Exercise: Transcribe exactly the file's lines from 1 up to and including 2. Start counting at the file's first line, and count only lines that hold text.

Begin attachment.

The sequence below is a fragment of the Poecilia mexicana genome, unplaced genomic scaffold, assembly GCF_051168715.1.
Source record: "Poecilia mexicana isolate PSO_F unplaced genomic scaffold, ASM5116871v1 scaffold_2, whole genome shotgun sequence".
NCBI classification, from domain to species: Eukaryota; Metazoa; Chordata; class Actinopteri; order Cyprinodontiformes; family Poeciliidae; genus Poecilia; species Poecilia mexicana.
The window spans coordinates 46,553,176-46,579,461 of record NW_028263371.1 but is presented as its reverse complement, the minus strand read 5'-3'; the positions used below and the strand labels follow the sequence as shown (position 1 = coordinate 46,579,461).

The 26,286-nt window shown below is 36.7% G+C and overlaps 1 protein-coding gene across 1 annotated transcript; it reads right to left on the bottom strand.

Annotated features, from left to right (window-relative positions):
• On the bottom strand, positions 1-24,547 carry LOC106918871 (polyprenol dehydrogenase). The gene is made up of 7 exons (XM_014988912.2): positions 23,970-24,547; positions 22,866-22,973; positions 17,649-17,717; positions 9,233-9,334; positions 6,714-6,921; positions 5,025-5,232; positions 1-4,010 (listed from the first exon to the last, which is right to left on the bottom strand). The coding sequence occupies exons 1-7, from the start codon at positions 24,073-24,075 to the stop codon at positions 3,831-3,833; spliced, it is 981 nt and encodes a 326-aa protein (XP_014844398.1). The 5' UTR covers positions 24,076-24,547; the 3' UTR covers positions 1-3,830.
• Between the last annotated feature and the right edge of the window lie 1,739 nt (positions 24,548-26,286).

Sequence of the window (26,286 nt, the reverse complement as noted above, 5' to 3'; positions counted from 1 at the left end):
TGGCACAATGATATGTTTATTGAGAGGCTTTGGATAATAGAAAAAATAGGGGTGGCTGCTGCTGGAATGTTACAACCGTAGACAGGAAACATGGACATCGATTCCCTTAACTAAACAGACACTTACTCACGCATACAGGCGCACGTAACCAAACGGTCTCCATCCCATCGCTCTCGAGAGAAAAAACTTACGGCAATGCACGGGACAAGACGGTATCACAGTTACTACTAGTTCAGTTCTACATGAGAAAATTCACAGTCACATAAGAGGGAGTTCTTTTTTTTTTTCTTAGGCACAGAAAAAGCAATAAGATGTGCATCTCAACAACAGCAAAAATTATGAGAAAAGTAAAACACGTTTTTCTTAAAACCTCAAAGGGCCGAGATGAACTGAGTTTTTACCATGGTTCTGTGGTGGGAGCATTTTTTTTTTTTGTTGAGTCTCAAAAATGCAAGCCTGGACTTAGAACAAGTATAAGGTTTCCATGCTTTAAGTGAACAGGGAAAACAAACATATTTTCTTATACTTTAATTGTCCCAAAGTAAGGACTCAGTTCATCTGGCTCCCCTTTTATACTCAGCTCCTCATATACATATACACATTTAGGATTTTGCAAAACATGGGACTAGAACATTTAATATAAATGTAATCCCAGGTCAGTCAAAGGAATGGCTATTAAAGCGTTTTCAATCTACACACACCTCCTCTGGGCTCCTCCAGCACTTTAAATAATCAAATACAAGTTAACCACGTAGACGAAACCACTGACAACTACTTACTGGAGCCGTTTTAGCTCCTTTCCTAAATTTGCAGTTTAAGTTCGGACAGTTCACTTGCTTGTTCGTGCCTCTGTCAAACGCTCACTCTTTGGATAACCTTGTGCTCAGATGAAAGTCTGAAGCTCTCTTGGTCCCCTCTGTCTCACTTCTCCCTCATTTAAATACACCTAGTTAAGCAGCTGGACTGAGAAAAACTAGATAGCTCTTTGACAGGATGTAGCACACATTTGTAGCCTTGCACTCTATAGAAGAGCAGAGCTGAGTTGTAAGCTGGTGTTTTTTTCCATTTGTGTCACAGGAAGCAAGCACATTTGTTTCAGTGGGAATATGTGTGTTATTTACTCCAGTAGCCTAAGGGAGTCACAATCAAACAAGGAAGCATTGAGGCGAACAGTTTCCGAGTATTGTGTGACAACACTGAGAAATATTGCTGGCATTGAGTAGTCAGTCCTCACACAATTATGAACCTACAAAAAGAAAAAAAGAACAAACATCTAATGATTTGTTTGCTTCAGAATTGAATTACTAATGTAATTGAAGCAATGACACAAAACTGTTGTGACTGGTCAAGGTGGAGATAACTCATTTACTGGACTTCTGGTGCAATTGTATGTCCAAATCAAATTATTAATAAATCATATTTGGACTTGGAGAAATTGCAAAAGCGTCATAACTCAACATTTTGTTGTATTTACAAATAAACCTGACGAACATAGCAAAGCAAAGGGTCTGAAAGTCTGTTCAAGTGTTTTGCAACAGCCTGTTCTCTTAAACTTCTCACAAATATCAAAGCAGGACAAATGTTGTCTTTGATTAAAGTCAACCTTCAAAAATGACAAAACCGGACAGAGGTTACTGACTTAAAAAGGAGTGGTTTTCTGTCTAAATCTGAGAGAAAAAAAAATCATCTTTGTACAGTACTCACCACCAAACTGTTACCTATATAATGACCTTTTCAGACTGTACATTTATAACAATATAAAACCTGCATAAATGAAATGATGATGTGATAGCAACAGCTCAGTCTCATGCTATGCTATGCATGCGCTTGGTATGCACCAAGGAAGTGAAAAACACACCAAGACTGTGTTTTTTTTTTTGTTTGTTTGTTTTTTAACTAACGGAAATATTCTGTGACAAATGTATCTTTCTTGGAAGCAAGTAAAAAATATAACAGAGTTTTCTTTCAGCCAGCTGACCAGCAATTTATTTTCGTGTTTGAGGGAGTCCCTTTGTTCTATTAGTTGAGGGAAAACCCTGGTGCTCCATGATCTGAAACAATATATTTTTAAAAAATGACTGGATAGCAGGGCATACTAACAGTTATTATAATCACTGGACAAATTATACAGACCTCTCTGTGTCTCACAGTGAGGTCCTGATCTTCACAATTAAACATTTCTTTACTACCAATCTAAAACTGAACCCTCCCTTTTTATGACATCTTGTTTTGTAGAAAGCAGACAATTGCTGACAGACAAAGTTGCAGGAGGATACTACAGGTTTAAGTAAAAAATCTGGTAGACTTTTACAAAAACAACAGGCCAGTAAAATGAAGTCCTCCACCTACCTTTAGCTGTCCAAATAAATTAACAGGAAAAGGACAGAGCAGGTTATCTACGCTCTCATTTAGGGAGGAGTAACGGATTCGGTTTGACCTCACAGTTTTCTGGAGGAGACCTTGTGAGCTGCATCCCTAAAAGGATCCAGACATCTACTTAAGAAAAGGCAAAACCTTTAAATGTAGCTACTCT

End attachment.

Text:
The sequence below is a fragment of the Poecilia mexicana genome, unplaced genomic scaffold, assembly GCF_051168715.1.
Source record: "Poecilia mexicana isolate PSO_F unplaced genomic scaffold, ASM5116871v1 scaffold_2, whole genome shotgun sequence".